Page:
Wednesday, June 19, 2024

Stop corruption in PWD


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In these past few days much have been highlighted in your esteemed daily about the sub-standard repair work of GS road and other roads in Meghalaya executed by the PWD. Most blamed this failure of the PWD on corruption and the contractor-politician-technocrat nexus which to a large extent I agree. As a concerned citizen I would like to shed some light on the new contract system, though it may not curb corruption from the PWD but, it may help keep our roads from being the laughing stock if the Government adopts this model. This system is called the Output and Performance-Based Road Contract system ( OPRC). Punjab is the first state in India to adopt this system in the Rs 750 crore World Bank assisted road projects. In this OPRC system, the potholes would be repaired within 24 hours and cracks would be eliminated within three days, otherwise the contractors would have to lose part of their monthly payments. OPRC is aimed at making the contractors more efficient and effective in maintenance of roads and highways. Meghalaya Government can ink the OPRC system with the NHAI and others. This will make contractors accountable for immediate maintenance of roads.

Yours etc

Daminotbha Mawrie,

Via emai



This is about the recently opened bypass at Jowai. Last year the bypass was opened to traffic and all trucks started to use the road along with private traffic. Many thought that the problem caused by the traffic junction at Jowai would now be free of jams and heavy vehicles.

However within 2-3 months the new bypass was washed away and it sank in many places. Trucks with their large tyres could not negotiate the road. So the road was closed and this brand new bypass was again repaired. Even now small vehicles cannot use that road and the poor truckers are forced by the police to take the by-pass even if it means they face the threat of their trucks turning turtle.

We the road users and general public would like an explanation regarding the wastage of public funds in such failed projects from the big shots of PWD.

Yours etc.,

Daniel Kharkongor,

Via email

Of Myntdu-Leshka Project


Every natural resource which is being tapped judiciously is done so to avail the optimum benefit out of it, be it oil, natural gas, coal, etc. So also is the case with the use of optimum water in any river which is being tapped to generate electricity, subject to the constraints of topography, submergence of land, land acquisition, environmental concerns, etc.

The comments by Bah A. Dkhar, Secretary of the Association of Power Engineers, (ST, Nov 8, 2011) on the installed capacity and the financial implications on the implementation of the Myntdu Leshka Hydro Electric Project are improper and inappropriate and shows a lack of understanding on the intricacies involved in the development and generation of hydropower and are therefore misleading to the common man, coming as it is from a responsible person such as him. So much has been in the news regarding this project and people are eager to get an official version from MeECL but the Corporation has remained tight lipped over the execution of this project.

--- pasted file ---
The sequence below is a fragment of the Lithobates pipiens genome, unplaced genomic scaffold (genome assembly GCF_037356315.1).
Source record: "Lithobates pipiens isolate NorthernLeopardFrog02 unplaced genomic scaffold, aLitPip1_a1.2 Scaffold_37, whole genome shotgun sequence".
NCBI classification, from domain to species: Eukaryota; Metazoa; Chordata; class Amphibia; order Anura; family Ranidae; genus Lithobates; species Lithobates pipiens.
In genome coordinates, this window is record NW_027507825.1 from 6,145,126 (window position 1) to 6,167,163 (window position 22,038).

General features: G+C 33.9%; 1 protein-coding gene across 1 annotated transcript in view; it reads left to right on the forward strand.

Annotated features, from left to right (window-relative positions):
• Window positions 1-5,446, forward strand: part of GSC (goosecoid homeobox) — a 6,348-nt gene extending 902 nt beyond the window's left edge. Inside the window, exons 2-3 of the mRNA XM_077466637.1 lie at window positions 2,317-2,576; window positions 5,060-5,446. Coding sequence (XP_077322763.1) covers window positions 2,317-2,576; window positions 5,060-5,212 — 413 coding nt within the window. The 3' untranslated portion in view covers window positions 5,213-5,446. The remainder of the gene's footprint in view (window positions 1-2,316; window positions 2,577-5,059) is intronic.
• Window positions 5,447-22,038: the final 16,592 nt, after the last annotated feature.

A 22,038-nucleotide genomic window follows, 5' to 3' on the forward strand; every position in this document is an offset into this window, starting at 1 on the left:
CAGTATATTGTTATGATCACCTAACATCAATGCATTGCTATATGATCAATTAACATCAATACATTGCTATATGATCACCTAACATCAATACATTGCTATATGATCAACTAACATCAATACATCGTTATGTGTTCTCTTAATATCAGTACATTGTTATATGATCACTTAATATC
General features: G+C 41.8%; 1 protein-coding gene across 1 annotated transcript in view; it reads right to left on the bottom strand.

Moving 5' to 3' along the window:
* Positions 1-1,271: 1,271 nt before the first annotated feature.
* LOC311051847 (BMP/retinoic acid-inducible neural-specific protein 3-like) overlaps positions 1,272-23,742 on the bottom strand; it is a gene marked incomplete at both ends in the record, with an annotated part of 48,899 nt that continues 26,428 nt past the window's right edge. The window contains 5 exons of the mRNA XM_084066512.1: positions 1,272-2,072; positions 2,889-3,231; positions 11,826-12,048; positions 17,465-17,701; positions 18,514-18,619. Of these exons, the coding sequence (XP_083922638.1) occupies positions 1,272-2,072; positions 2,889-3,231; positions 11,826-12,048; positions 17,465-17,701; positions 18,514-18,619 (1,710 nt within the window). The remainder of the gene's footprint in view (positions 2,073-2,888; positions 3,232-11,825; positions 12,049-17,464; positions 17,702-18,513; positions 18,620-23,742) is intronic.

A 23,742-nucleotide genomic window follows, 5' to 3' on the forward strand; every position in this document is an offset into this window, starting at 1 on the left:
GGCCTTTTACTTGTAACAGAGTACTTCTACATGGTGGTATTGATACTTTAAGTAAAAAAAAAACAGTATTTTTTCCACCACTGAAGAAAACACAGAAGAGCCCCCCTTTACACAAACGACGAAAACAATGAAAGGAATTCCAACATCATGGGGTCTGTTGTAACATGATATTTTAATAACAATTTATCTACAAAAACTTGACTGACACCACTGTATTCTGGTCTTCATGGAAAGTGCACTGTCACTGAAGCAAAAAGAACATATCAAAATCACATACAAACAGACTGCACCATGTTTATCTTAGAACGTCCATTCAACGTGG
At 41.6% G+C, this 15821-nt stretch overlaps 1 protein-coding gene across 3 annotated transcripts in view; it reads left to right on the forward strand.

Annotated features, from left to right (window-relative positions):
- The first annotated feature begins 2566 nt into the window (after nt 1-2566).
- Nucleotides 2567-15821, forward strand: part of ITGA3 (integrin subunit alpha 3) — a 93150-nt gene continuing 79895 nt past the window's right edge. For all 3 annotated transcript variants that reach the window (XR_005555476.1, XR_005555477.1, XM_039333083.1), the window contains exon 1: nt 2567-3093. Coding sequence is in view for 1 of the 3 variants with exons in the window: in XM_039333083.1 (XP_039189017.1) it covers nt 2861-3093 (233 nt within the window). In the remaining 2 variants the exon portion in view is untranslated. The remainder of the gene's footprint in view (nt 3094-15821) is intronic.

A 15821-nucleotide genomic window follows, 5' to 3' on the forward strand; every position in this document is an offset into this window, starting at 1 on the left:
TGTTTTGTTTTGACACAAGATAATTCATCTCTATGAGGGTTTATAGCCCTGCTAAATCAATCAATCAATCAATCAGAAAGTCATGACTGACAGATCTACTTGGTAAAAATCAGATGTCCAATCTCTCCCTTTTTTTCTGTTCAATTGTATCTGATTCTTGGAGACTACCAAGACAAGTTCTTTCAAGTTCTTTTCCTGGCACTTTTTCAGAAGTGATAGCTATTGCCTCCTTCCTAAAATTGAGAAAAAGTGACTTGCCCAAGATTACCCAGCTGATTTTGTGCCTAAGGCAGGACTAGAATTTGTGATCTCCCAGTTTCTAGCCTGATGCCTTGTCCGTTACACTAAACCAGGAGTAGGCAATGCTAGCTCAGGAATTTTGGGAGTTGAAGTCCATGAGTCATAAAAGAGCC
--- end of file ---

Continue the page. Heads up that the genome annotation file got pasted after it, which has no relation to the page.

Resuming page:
As a person who has a fair idea on hydropower, in let me attempt to explain things. In technological parlance, the Leshka Project would be defined as a run-of-the-river scheme, since it does not have a storage reservoir due to topographical reasons, where the discharge of the river is directly diverted to the powerhouse for the generation of electricity. Since hydro based power is mainly used for meeting the demands during the requirements in the peaking hours, the Project has a small dam just for storing of the water during the day, especially during the winter months, which would be used to generate power during the peaking hours of 3 / 4 hours. But, since the Myntdu basin lies on the southern slopes of the Shillong Plateau and also very close to the Sohra range, it receives a lot of rainfall for about 8 months from March to October and therefore it is prudent to utilize this huge amount of resource that is available during these months to keep an optimum installed capacity in the powerhouse. It would be a sheer waste of this potential if only an installed capacity based on the firm power is being kept in the powerhouse as the discharge during the lean months is very less. By keeping an optimum installed capacity, the planners would have worked out that the tariff expected out of the project would be competitive with the market at a reasonable plant load factor (PLF). In India, a PLF of 40% is considered quite good for a hydropower project and CEA had even allowed stations with PLF as low as 20% in order to have higher installations for peaking requirements which are growing day by day. The PLF for Leshka is estimated at just about 40% which is reasonably good. As for the financial aspects, it is imperative for the MeECL just like any other commercial organization to avail loans in order to create avenues for growth. The servicing of debts just after the commissioning of a project is always likely to be difficult, but in the long term the benefits from the Project would far outweigh the investments, and on which the future generation would benefit. The annual financial revenue that this Project would generate is likely to the tune of Rs. 120 Crores at Rs. 3 / Unit.

Mr Arju Dkhar had contributed immensely to the welfare of the MeECL but on the Leshka Project his comments are a little too premature. His stand over the last few years against the management of MeECL on reducing the losses which are around 35% should however be well supported by one and all, as 35 Paise of every Rupee of power that is being generated is lost on system losses, thefts, manipulations, etc.

Yours etc.,

Pynshai Lyngdoh,

Via email


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